Rs 500/acre for farmers: NHRC to take up issue with Centre if Punjab gives it in writing
During the meeting, Punjab Chief Secretary VK Janjua is learnt to have told NHRC chairperson Arun Kumar Mishra that while his state and Delhi had agreed to pay Rs 500 each per acre, the Centre had refused to pay Rs 1500 as bonus to the farmers
The National Human Rights Commission (NHRC) Friday asked Punjab government to give it in writing that the state and Delhi government were ready to pay Rs 500 each per acre to farmers for not burning paddy stubble.
The NHRC on Friday held the third hearing of chief secretaries of Punjab, Uttar Pradesh, Haryana and Delhi on air pollution due to paddy stubble burning in NCR in light of reports submitted by them in response to its directions in the last meeting.
During the meeting, Punjab Chief Secretary VK Janjua is learnt to have told NHRC chairperson Arun Kumar Mishra that while his state and Delhi had agreed to pay Rs 500 each per acre, the Centre had refused to pay Rs 1500 as bonus to the farmers.
“To this, the NHRC chairperson said that the state government should write to the commission and they will take up the matter with the Centre. We will prepare a note and send it,” a functionary of Punjab government, privy to the developments, said.
The Commission had asked Punjab to provide data on the crop reside management (CRM) machines available for utilisation. It had stated that compared to the year 2021, CRM machines available for utilization in the current year is 1,05,310. There is an increase of only 14,888 machines, whereas as per the report, purchase of 30000 machines during the current year had been sanctioned. The commission had asked the state to give reasons for shortfall in the purchase of the CRM machines. The state has sought time for compiling the data.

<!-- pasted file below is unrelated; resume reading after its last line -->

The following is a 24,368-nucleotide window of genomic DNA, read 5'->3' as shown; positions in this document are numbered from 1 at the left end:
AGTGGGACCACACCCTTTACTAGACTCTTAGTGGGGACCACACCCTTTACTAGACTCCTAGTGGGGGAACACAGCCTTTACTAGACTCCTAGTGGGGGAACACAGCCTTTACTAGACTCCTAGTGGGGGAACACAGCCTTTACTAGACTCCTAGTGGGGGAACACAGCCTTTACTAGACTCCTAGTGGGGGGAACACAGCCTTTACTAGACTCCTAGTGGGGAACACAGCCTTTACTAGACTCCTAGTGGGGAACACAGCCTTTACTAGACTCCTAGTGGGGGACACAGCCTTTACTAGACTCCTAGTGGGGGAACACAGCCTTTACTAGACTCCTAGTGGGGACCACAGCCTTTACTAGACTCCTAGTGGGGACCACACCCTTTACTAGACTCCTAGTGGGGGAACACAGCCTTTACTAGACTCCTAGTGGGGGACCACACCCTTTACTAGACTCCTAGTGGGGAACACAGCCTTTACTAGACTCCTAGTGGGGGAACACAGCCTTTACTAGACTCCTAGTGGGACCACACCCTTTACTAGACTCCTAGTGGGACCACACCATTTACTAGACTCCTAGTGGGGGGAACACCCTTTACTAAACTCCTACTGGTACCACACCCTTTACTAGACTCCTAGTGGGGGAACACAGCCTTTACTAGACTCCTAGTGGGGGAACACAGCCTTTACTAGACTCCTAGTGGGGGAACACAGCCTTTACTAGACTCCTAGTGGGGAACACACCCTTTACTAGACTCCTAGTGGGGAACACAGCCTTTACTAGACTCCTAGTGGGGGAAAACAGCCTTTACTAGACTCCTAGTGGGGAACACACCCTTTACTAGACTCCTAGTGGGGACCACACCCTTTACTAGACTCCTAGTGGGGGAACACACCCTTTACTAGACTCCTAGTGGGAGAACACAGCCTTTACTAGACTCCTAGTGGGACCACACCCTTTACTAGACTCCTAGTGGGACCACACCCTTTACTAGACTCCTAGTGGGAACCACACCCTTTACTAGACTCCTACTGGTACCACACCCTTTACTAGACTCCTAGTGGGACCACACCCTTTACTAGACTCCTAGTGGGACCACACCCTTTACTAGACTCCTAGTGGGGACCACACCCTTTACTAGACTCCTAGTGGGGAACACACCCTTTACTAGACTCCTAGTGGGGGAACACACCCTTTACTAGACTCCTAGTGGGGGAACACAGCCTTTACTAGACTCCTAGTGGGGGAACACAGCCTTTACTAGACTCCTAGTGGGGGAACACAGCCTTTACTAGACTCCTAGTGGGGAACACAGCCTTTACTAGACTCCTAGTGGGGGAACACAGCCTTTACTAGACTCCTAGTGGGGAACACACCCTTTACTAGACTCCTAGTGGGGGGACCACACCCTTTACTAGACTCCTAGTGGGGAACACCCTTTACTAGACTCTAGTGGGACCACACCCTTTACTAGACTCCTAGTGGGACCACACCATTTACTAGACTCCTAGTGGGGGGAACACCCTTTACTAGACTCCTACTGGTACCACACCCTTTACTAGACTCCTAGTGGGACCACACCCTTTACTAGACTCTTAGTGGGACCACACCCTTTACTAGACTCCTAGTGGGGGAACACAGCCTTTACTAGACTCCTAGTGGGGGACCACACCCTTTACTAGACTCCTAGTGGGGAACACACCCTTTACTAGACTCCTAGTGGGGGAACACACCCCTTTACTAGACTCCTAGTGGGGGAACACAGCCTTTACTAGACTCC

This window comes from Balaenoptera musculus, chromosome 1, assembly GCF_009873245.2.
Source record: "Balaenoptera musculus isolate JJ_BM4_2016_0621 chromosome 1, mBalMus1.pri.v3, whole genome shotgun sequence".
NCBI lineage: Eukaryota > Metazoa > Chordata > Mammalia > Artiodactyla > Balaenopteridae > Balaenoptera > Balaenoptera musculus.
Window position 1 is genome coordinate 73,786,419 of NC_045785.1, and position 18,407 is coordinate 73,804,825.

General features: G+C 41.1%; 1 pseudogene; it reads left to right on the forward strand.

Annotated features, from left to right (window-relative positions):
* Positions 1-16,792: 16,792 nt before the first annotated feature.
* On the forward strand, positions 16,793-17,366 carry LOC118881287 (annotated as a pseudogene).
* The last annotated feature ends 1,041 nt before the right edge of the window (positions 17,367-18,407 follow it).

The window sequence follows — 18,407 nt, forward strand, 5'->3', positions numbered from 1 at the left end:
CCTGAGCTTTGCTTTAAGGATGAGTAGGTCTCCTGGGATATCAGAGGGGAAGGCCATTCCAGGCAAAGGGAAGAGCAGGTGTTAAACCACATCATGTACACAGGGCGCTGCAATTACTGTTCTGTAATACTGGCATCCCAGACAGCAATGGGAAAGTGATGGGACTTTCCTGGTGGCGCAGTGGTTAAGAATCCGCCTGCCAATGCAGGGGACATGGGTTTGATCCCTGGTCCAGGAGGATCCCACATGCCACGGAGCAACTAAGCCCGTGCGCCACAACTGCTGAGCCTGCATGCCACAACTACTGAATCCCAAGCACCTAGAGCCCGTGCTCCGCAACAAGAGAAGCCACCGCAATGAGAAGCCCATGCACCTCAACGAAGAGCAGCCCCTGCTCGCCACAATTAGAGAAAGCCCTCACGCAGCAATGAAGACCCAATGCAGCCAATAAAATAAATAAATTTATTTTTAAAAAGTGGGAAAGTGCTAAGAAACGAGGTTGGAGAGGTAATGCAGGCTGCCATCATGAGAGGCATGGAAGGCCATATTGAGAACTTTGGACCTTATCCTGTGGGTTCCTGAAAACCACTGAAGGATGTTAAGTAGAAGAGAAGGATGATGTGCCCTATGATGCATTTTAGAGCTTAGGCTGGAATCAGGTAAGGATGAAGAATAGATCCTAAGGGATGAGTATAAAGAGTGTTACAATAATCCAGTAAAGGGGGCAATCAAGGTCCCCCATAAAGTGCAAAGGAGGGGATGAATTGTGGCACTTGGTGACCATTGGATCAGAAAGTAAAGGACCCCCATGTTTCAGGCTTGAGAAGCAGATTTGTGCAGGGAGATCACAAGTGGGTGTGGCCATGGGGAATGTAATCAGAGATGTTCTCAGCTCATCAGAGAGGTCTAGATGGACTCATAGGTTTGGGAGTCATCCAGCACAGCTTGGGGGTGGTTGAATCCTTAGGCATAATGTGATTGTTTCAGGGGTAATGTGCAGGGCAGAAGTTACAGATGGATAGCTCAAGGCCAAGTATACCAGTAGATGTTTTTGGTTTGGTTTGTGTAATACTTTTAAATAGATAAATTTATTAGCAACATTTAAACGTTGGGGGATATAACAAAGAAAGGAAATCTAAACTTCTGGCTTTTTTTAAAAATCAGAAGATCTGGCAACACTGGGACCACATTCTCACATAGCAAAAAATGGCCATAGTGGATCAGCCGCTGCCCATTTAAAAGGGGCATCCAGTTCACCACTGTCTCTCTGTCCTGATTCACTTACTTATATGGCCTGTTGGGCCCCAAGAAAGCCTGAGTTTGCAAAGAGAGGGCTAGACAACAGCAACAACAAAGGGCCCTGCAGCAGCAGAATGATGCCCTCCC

The Commission had also asked for details of bio-decomposer used in the state. Punjab Agricultural University experts, who joined the virtual meeting, informed the Commission that the bio-decomposer was used at a few places but it was not effective against stubborn paddy straw. Mishra is learnt to have asked the state to give an affidavit on this issue also so that it could be taken up with Centre.
Punjab government also told the Commission that the number of fire incidents in paddy fields had decreased by 31 per cent this year owing to the government’s measures to check the menace.
The panel said the Punjab government would need to have dedicated machines for poor farmers to harvest and dispose of stubble. These machines should be procured and provided free of cost to the poor farmers through panchayats or cooperatives to bring down incidents of stubble burning to zero.
It asked for specific details of stubble generated, how much was burnt and how much was processed effectively by specifying place-wise incidents. It also asked the government to find alternatives if crop residue decomposer machines were not effective.
On November 10, the commission had also heard the chief secretaries of the four states after taking a suo motu cognizance of unabated air pollution in Delhi-NCR as reported in media. It had stated that after considering the responses of the concerned states and the Government of NCT of Delhi, and the deliberations thereon, it is of the opinion that the farmers are burning stubble under compulsion.
Seeking further reports, the next date of hearing has been fixed for November 25.
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